Why I think the under appreciated “Super” (2010) is now one of my favorite movies.
(Warning: Spoilers and a long in-depth interpretation of the movie’s themes ahead)
Finally caught up to this movie on the Netflix queue and I’m glad i did. It was a very polarizing movie at parts, was over the top, had unconventional dark humor, displayed realistic but gory violence showing the real nature and pain of death, it wasn’t a feel good movie but had silly and humorous that made you think otherwise: I can see exactly why it wasn’t well marketed or appreciated by critics and the general public when it hit theaters. What I didn’t like at first was how the character sense of purpose was religious, but showing how it was mockingly silly gave it an extra layer of editorial on religious-driven purpose. I appreciate tragic character melodrama, but I like how it had the characters humorous while knowing exactly what they are as people.
After much contemplation with developing what I got from it I liked the story and themes that I removed from James Gunn’s film (maybe its my habit of deconstructing and creating meanings that I picked up during film school). I think I wasn’t fully satisfied by it until I spent a couple of minutes really thinking about it after the last shots of the film and how it overlayed the overarching themes of happiness, boredom, desires, and choosing to save someone before you saved yourself.
From what I took from the film was Frank (Rainn Wilson) aka Crimson Bolt’s acceptance of his life of disappointment and his willingness to give up happiness in order to save someone before himself.
The whole movie has each of the characters becoming bored with their situations and trying to latch on to the people who can fulfill the “boring parts in between the panels.”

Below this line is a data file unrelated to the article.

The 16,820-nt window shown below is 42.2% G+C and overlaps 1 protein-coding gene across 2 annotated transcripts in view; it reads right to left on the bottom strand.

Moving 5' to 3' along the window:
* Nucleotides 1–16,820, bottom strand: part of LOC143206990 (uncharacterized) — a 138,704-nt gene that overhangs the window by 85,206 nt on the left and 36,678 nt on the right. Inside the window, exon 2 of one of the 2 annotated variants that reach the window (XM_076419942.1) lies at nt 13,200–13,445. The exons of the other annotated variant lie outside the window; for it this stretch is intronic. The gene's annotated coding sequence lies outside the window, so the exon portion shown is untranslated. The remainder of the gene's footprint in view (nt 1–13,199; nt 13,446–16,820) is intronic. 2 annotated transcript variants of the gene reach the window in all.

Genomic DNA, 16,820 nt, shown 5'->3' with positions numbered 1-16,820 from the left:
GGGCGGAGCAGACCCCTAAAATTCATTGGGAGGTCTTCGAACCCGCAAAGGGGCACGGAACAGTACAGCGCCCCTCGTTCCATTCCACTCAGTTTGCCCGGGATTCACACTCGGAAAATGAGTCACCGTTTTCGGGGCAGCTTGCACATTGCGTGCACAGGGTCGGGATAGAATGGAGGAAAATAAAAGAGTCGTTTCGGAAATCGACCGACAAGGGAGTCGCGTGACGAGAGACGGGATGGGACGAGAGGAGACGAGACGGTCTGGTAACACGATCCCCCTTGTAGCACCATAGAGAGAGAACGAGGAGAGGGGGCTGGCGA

Even though the right thing to do was to save his wife Sarah (Liv Tyler), she ends up leaving him in the end because she never really appreciated him and only began to love him because she saw him as her way of being saved from her drug fueled ways. Sarah’s sense of obligation from being saved by Frank was the only thing that kept them together. Frank believes that by doing so she can save him in return but Sarah ends up having the happy ending, but alas it isn’t with him.
Frank meets with the police detective when his wife disappears and he assumes she left him saying, “Listen, pal, sometimes you just got to accept these things. Sometimes the best thing you can do to forget about someone you care about is to fill the void with someone you don’t quite so much.” Its a sad look on relationships, but it becomes the decision for a lot of people we know in real life to settle and be happy with what you have.
Otherwise some people have outlooks on relationships much like the protagonist Jacques (Kevin Bacon) who says, “she loved me more because I am fucking interesting.” We could see that even though Jacques would pawn her off in order to further his business, she cared for him up to the end as he could fuel her addictions. Though we know they aren’t healthy to our well-being, our dark sides are always apart of us.